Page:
These guys are all a bit confusing. None of them actually tells us straightforwardly where they were made or by whom. The Michter's is probably 18 years old, despite the 10yo label, and the VWFRR is likely about the same. After some tasting and lots of obsessing on StraightBourbon (who I'd love to join, but am having some trouble with the ISP email only requirement...) as well as Bourbon Enthusiast (another great resource), I have come up with the following provisional theory of provenance (please feel free to correct or discuss further!):
|I've actually no idea about the Michter's|
The Saz 18, by comparison, seemed very fresh and had far less barrel influence, making it seem younger. What it lacked in barrel-y smooth goodness it made up for in sweetness, rye spice, mint and focus. The Hirsch could almost have been any extra-old whiskey, but the Saz was unmistakably rye. At half the price of the Hirsch (if you can find it at list price...) this is an incredible whiskey. Had it again at Michael's Genuine in Miami a few days later and found that it even paired well with food. If the Hirsch is a big, slutty delicious California Cab, the Saz is a focused, brightly acidic Burgundy. Would kill a man to try the barrel proof version, but there is apparently so little Saz 18 that we will never see it.
Based on the Venn above, it should be no surprise that the VWFRR was intermediate. This thing is a freaking unicorn. I've found 3 bottles since I started buying whiskey. All the hype of Van Winkle, all the hype of rye, and tiny, tiny production. Labeled as 13 years old, it is, as mentioned, likely far older and is purported (at least for the last few years) to be a vatting of Medley and CoK. Honestly, I was hoping that the VW13 would be as close as possible to the Hirsch 13, which is the finest rye whiskey I have ever tasted. It was close, but I don't think the vatting did it justice. That said, it is probably in my top 3 rye whiskeys. We tried vatting the Saz 18 with the Hirsch 22 (just a small amount) and found the mixture delicious, but not identical to the VWFRR.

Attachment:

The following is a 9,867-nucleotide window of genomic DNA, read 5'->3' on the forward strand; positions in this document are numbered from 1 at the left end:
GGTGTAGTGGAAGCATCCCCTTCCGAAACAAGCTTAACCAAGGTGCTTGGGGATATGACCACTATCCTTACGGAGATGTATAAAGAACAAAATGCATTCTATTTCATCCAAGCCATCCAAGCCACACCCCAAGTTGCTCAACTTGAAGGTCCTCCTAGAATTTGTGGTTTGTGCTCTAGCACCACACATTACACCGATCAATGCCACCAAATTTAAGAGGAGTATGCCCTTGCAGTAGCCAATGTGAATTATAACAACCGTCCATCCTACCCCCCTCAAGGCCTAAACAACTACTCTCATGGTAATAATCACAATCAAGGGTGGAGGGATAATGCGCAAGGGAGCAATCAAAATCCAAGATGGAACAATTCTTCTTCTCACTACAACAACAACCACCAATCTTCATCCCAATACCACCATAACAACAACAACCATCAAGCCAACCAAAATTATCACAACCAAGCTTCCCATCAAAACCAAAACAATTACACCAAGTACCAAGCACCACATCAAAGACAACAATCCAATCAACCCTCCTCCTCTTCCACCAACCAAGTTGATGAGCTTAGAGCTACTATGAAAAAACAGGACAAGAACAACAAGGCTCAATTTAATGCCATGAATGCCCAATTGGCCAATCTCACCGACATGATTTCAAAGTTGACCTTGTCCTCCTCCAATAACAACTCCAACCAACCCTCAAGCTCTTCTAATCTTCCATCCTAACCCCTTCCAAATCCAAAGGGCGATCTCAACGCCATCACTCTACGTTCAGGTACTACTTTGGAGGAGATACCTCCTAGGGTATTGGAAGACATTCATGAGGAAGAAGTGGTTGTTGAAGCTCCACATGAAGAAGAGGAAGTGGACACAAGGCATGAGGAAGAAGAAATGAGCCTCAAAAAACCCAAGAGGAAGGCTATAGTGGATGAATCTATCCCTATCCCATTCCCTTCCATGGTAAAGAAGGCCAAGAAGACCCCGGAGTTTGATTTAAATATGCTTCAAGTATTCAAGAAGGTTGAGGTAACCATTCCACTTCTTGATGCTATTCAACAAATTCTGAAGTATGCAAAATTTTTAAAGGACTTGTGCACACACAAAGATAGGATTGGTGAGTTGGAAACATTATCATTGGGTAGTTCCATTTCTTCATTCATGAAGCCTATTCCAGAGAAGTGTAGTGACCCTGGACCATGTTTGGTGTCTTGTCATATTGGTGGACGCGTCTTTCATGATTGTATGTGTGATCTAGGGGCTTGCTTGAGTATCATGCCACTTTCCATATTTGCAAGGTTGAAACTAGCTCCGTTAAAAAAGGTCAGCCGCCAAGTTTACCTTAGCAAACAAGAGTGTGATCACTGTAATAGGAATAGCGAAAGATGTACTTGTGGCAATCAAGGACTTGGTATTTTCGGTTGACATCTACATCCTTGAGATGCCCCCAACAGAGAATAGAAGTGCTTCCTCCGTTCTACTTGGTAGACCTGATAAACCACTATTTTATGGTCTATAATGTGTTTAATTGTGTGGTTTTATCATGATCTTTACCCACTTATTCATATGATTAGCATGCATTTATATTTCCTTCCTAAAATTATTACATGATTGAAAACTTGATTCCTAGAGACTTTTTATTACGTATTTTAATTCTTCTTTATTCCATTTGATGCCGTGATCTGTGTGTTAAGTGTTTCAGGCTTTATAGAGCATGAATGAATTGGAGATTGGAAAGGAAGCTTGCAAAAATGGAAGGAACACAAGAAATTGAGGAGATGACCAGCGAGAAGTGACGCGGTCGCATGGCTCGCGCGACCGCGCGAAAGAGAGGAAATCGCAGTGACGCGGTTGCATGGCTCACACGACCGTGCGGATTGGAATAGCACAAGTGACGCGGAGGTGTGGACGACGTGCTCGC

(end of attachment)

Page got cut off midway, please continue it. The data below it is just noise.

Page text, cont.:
As I said, I do not have detailed notes for these, but I think they are all excellent and worth seeking out as, though expensive, they represent the end of a rye era. Whatever the age statements of these ryes, and whatever their actual barrel ages, much of this stuff is actually far older, having been "tanked" in stainless steel vats where they do not age further and from where they are periodically doled out to us. As such, they are essentially Dodos. We shall not see their like again.
Of course there has been much made lately of the rye renaissance, and we are all happy for more rye, but it will be 2015 at earliest before we see a new 13 year-old rye whiskey. I hope the years to come will bring more and equally good mature ryes, but they will not be the same. These guys are all really expensive, but they are getting scarce and not getting any cheaper. To try a bit of distilling history, I would refer Philadelphia area folks to leave the bottles in stores to me and head over to Southwark (with whom I have no relation), who have far and away the most amazing selection of rye I've seen in any bar in the country.
Next up: Michter's 10 Single Barrel Rye